Plagued by allegations that he tried to derail a public corruption investigation into a political ally, S.C. Attorney General Alan Wilson appears headed to a GOP primary runoff.
According to unofficial results with 76 percent of precincts reporting, Wilson was teetering just below the 50-percent-plus-one threshold needed to avoid a June 26 runoff against state Rep. Todd Atwater for the GOP nomination.
"We don't know if we're in a runoff or not," Wilson campaign spokesman Mark Knoop said. "If Alan Wilson is in a runoff, it will be an extremely small margin, and we're totally confident he will be successful in two weeks."
Wilson has been dogged by claims he tried to derail a criminal investigation into a political consulting firm with which he had long been associated.
Wilson's two GOP challengers — Atwater of Lexington and Greenville attorney William Herlong — argued his ties to political consultant Richard Quinn, 73, and his son, former state Rep. Rick Quinn, should disqualify Wilson from a third four-year term.
Both pledged, if elected, to root out public corruption and restore integrity to the attorney general's office.
"After eight years of Alan Wilson, voters have confirmed they want a change and want to end the culture of corruption in Columbia," Atwater said. "It’s time to get serious about cracking down on public corruption and human trafficking, and not just talk about it."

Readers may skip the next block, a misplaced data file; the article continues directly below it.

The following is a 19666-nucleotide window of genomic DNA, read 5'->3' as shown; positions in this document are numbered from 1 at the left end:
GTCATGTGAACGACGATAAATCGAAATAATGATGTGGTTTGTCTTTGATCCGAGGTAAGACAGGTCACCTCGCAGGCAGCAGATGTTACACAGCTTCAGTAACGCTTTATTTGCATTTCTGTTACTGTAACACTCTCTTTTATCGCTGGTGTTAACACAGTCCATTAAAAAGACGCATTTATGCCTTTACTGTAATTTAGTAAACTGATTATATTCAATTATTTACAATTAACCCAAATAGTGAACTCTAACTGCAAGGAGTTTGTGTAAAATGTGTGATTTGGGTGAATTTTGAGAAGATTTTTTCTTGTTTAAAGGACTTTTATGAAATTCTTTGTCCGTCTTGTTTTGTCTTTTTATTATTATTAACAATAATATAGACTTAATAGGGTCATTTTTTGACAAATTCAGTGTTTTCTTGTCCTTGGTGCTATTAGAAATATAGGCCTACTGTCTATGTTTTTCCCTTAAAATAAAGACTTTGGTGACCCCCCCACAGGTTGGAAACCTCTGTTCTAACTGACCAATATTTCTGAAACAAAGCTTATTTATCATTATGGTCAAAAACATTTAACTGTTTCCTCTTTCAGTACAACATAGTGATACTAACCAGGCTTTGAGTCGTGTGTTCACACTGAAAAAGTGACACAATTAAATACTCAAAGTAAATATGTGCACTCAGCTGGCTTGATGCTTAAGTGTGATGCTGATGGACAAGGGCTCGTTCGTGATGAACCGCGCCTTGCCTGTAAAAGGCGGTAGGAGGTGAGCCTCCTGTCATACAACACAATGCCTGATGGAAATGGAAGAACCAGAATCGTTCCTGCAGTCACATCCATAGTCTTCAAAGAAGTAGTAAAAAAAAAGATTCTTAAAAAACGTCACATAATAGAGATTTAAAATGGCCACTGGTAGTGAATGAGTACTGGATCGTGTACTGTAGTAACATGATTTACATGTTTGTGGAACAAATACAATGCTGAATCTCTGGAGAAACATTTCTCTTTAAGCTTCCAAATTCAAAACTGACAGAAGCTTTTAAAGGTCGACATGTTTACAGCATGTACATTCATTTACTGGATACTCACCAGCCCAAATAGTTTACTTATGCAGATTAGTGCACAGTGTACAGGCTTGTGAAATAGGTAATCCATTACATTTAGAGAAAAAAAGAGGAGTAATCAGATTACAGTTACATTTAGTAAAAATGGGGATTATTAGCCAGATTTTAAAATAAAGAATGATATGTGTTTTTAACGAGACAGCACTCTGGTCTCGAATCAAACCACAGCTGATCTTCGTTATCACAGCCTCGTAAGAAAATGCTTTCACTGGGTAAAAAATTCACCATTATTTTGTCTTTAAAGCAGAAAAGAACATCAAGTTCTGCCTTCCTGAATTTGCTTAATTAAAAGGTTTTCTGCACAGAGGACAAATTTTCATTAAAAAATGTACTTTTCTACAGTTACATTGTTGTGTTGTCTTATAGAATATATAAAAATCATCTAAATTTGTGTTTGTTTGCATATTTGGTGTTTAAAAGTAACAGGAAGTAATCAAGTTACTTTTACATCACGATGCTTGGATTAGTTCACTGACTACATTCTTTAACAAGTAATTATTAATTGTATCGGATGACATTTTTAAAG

In early 2014, Wilson — son of Republican U.S. Rep. Joe Wilson — stepped aside from the State House corruption probe, naming 1st Judicial Circuit Solicitor David Pascoe as special prosecutor. But, in early 2016, Wilson tried to fire Pascoe. In July 2016, the state Supreme Court ruled Pascoe would stay as special prosecutor.
Richard Quinn's firm, Richard Quinn and Associates, later pleaded guilty to failing to register as a lobbyist, and his son resigned after pleading to misconduct in office.
Wilson held a fundraising advantage over his challengers. He also held other advantages over his challengers, having forged links with law enforcement and victims' rights groups, and championed popular causes, including fighting child sex predators, gangs and human trafficking.
He also has supported hot-button social and political issues important to GOP primary voters, opposing sanctuary cities, transgender use of public bathrooms and Obamacare.
The winner will face Democrat Constance Anastopoulo, a Charleston lawyer, in November's general election.